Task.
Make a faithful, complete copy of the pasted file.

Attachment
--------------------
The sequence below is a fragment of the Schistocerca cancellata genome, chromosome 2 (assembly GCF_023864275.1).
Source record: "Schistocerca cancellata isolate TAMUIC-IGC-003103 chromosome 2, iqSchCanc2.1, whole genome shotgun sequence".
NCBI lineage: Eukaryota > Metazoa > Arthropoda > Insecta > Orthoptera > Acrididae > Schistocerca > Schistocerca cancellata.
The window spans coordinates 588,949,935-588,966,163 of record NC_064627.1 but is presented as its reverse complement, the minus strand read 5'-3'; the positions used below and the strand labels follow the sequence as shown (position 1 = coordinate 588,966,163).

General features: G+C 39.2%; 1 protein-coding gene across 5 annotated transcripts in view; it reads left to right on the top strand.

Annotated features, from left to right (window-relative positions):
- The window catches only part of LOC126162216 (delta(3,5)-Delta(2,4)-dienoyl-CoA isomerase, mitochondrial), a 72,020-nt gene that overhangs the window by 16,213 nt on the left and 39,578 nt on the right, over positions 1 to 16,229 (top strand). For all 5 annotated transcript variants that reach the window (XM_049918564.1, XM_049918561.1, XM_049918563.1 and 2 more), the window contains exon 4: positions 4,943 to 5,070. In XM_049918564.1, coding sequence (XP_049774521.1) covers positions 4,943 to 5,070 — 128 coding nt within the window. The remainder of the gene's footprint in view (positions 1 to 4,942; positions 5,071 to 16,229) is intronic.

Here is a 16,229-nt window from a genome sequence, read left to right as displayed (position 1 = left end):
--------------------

The sequence below is a fragment of the Schistocerca cancellata genome, chromosome 2 (assembly GCF_023864275.1).
Source record: "Schistocerca cancellata isolate TAMUIC-IGC-003103 chromosome 2, iqSchCanc2.1, whole genome shotgun sequence".
NCBI lineage: Eukaryota > Metazoa > Arthropoda > Insecta > Orthoptera > Acrididae > Schistocerca > Schistocerca cancellata.
The window spans coordinates 588,949,935-588,966,163 of record NC_064627.1 but is presented as its reverse complement, the minus strand read 5'-3'; the positions used below and the strand labels follow the sequence as shown (position 1 = coordinate 588,966,163).

General features: G+C 39.2%; 1 protein-coding gene across 5 annotated transcripts in view; it reads left to right on the top strand.

Annotated features, from left to right (window-relative positions):
- The window catches only part of LOC126162216 (delta(3,5)-Delta(2,4)-dienoyl-CoA isomerase, mitochondrial), a 72,020-nt gene that overhangs the window by 16,213 nt on the left and 39,578 nt on the right, over positions 1 to 16,229 (top strand). For all 5 annotated transcript variants that reach the window (XM_049918564.1, XM_049918561.1, XM_049918563.1 and 2 more), the window contains exon 4: positions 4,943 to 5,070. In XM_049918564.1, coding sequence (XP_049774521.1) covers positions 4,943 to 5,070 — 128 coding nt within the window. The remainder of the gene's footprint in view (positions 1 to 4,942; positions 5,071 to 16,229) is intronic.

Here is a 16,229-nt window from a genome sequence, read left to right as displayed (position 1 = left end):